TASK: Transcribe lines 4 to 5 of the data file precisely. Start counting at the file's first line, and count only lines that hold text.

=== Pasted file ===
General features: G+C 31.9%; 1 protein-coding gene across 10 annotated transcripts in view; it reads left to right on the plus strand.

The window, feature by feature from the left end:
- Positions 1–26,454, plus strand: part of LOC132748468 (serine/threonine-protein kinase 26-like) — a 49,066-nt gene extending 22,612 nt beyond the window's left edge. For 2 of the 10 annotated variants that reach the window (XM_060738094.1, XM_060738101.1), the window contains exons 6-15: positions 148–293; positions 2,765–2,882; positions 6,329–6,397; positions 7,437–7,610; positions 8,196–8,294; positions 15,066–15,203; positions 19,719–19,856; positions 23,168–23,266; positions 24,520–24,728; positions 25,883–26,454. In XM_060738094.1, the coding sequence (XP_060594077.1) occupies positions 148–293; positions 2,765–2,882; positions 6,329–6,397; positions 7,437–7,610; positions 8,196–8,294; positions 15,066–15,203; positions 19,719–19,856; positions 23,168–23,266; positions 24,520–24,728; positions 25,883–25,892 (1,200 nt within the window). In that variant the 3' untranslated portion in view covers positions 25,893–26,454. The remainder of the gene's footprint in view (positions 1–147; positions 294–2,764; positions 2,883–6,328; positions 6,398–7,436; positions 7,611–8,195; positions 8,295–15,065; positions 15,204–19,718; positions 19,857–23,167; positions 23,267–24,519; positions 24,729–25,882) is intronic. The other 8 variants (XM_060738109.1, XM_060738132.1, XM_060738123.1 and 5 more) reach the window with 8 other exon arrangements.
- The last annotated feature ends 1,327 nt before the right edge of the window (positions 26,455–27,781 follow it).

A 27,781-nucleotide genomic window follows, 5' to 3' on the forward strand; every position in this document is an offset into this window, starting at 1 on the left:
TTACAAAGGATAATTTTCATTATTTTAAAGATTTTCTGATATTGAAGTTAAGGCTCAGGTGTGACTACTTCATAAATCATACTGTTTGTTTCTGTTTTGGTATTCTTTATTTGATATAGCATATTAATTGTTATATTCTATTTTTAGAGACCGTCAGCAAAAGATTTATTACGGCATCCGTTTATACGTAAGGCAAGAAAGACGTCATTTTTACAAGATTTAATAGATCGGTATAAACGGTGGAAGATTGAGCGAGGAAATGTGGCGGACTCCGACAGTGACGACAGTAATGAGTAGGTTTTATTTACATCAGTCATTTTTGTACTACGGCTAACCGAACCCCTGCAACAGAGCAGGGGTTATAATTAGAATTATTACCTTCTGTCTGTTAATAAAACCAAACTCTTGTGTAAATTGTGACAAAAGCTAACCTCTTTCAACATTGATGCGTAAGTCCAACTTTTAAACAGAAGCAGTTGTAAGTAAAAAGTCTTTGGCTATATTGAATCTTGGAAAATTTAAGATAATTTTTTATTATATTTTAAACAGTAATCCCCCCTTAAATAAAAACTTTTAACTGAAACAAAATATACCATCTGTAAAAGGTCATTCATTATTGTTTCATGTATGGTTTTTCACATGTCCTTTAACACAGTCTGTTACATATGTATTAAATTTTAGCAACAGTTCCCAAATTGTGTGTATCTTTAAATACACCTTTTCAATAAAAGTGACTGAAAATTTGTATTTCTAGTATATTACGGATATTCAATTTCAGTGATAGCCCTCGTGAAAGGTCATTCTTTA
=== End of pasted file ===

- The last annotated feature ends 1,327 nt before the right edge of the window (positions 26,455–27,781 follow it).

A 27,781-nucleotide genomic window follows, 5' to 3' on the forward strand; every position in this document is an offset into this window, starting at 1 on the left: